Just the other day I had a quick dash into my favourite corner shop; it’s just gone 6:45am but I must get some milk now because the boys must have their cereal before leaving for school.
The horror in my face as I found the milk refrigerator empty and the light turned off. The shopkeeper must have noticed my amazement and thought to himself, “Here’s an opportunity for some sport”. “There’s no milk today”, he said. “What do you mean no milk today”, I re-joined, “cows on strike?” At which point he busted into a full laughter and showed me the new refrigerator, apparently the old one’s faulty and due to be seen to sometime during the day.
My 2lt semi skimmed safely in hand, with a flush of shame I couldn’t help wondering about places today where my little ‘necessity’ is considered an immense luxury. Children in some deprived communities around the world, kids leaving in unbelievable poverty right in the middle of our ‘prosperous’ societies; the proverbial “standing knee deep in a river dying of thirst”. Makes you wonder sometime how this can be possible even in the west with today’s affluence and interconnectivity. That is a subject for another day.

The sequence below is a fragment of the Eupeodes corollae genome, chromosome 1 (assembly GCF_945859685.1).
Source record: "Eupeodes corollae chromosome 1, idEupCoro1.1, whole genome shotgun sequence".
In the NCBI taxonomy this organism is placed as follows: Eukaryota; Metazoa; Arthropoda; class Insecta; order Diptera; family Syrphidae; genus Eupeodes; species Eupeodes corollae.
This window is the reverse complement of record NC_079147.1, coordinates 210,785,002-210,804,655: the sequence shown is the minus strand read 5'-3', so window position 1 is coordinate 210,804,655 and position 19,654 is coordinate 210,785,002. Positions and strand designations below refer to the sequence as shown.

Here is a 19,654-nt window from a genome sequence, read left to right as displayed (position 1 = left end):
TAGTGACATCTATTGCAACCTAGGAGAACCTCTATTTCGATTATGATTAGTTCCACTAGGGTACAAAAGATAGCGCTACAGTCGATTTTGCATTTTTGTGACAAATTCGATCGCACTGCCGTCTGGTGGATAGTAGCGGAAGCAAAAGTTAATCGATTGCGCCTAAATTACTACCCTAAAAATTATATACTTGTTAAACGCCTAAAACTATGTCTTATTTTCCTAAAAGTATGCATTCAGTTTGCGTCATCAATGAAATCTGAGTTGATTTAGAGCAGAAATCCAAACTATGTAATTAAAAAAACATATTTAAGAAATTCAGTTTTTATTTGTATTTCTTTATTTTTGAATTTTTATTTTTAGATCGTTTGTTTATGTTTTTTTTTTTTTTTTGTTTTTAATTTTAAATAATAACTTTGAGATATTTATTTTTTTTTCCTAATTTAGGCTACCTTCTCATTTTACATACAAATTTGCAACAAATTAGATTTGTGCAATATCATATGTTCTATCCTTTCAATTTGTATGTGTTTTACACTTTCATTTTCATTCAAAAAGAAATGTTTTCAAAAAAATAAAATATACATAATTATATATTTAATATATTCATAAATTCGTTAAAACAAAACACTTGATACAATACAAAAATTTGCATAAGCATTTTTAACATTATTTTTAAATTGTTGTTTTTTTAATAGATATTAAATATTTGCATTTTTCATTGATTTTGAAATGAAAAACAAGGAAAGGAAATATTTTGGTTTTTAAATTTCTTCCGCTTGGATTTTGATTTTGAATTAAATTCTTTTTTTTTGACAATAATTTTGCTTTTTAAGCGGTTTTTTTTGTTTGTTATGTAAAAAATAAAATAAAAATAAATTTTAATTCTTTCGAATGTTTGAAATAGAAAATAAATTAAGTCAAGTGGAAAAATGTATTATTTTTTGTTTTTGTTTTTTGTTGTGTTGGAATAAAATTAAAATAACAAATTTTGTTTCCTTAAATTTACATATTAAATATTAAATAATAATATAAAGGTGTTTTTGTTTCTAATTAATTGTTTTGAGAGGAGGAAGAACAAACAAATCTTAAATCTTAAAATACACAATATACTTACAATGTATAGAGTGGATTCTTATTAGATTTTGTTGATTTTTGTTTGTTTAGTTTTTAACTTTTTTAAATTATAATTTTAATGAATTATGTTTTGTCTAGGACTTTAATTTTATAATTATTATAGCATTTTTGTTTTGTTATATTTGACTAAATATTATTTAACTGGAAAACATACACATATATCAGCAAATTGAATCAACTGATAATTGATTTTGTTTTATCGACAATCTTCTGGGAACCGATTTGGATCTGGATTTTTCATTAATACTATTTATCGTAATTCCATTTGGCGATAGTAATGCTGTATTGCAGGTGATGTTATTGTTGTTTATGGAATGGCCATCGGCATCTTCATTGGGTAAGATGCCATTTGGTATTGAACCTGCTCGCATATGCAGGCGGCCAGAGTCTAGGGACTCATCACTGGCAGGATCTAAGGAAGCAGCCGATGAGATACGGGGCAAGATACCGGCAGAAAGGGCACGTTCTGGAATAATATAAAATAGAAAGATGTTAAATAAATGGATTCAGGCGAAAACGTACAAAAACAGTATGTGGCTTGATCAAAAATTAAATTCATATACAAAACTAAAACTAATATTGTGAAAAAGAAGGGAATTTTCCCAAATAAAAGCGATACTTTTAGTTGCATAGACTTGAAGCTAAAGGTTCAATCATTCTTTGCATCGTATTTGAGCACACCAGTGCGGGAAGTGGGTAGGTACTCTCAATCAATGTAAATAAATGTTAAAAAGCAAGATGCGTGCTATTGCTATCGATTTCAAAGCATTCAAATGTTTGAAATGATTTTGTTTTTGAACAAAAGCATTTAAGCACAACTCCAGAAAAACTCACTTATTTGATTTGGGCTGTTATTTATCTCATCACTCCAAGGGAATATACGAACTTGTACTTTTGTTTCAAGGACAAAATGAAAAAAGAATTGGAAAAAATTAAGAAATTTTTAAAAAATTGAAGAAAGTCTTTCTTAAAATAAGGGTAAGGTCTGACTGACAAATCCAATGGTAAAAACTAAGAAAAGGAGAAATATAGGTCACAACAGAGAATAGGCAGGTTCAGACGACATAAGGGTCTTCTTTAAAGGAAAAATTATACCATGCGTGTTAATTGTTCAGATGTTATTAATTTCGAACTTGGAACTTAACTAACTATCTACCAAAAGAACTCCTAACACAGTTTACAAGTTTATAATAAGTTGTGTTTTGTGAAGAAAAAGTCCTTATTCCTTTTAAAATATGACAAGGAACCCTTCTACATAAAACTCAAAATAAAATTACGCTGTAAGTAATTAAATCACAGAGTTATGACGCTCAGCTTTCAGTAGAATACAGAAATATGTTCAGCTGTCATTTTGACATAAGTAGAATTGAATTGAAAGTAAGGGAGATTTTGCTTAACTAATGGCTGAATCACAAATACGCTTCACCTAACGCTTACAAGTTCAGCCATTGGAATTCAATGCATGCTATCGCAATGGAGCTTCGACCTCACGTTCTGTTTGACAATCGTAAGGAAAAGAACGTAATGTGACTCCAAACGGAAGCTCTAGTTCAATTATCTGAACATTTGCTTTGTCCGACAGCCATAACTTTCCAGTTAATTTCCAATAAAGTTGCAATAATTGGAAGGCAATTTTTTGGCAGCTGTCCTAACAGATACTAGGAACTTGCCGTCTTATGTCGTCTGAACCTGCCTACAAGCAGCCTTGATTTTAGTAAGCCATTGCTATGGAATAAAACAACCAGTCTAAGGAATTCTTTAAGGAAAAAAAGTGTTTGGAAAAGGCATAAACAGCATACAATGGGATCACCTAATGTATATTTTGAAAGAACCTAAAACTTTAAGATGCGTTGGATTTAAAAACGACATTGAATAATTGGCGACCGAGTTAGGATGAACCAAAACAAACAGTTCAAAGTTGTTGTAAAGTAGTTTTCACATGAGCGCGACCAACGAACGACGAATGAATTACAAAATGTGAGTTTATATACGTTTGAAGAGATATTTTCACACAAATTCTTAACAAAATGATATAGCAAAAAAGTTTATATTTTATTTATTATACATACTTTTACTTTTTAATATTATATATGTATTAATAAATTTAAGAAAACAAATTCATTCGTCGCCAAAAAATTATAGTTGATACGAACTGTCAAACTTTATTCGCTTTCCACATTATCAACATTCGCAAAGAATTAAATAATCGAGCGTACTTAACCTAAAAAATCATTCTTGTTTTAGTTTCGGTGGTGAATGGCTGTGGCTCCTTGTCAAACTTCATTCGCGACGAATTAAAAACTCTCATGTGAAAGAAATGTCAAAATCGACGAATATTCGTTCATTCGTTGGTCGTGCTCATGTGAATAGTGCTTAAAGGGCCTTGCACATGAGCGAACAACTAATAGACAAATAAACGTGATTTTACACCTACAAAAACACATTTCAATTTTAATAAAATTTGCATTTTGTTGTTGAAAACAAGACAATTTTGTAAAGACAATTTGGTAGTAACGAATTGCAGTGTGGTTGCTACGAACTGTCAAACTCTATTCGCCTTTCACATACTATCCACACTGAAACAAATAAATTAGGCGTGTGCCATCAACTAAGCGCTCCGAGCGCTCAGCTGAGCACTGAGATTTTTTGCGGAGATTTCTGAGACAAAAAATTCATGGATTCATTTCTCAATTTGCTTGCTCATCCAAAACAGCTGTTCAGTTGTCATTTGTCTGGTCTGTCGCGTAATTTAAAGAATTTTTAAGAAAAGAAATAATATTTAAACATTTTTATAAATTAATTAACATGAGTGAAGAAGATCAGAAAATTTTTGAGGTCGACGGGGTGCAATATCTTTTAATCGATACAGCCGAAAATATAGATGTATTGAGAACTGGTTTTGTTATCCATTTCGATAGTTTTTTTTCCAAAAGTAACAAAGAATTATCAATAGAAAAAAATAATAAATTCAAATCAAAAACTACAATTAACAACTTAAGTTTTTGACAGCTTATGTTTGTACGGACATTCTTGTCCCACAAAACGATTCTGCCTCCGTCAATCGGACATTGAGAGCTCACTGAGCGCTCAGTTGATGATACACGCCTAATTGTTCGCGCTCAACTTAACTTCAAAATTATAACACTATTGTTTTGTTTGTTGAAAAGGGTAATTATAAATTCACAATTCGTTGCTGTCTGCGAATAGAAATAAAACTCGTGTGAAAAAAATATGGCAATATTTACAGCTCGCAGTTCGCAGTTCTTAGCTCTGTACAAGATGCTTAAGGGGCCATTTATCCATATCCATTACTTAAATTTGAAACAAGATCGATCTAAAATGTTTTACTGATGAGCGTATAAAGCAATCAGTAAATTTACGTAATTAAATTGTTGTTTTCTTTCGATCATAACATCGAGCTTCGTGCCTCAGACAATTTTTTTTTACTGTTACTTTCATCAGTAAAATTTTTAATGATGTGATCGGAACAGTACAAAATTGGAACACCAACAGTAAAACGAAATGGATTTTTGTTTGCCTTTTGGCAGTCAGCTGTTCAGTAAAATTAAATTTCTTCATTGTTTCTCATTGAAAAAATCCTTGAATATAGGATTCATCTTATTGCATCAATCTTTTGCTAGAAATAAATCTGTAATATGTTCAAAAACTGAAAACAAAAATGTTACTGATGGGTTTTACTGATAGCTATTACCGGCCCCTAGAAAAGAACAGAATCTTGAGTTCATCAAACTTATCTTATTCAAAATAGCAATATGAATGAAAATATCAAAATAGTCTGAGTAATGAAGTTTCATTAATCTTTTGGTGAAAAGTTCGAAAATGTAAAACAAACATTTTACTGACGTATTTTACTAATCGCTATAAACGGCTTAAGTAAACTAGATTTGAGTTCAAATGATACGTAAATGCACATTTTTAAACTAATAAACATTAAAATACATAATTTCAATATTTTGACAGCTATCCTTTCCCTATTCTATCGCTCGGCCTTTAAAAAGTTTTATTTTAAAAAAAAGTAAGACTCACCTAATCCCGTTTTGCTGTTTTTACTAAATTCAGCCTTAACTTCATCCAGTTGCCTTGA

Talking about poverty, conflict and disaster zones, Aleppo comes to mind. This ancient city has seen more than a fair share of war over the past 14 centuries has now been under one more time for about 4-5years. Innocent civilians pay the ultimate sacrifice on a daily basis, while the world simply looks the other way; again, who would have thought this possible in 2016. Perhaps there is no simple solution to the problem in Syria, but that’s no reason to try half-heartedly.
When are the powers going to get off their high horses and commit to a lasting peace; how much blood is enough and how much is unacceptable? Just remember; not all Arabs are Muslims, not all Muslims are terrorist and not all terrorists are Islamic.
The children of Aleppo and other similar places round the world probably couldn’t give a hoot who’s right or who’s wrong, they just want their homes back, well whatever is left of it. Is that too much to ask?
We must give them a lasting peace for Christmas; please, let’s commit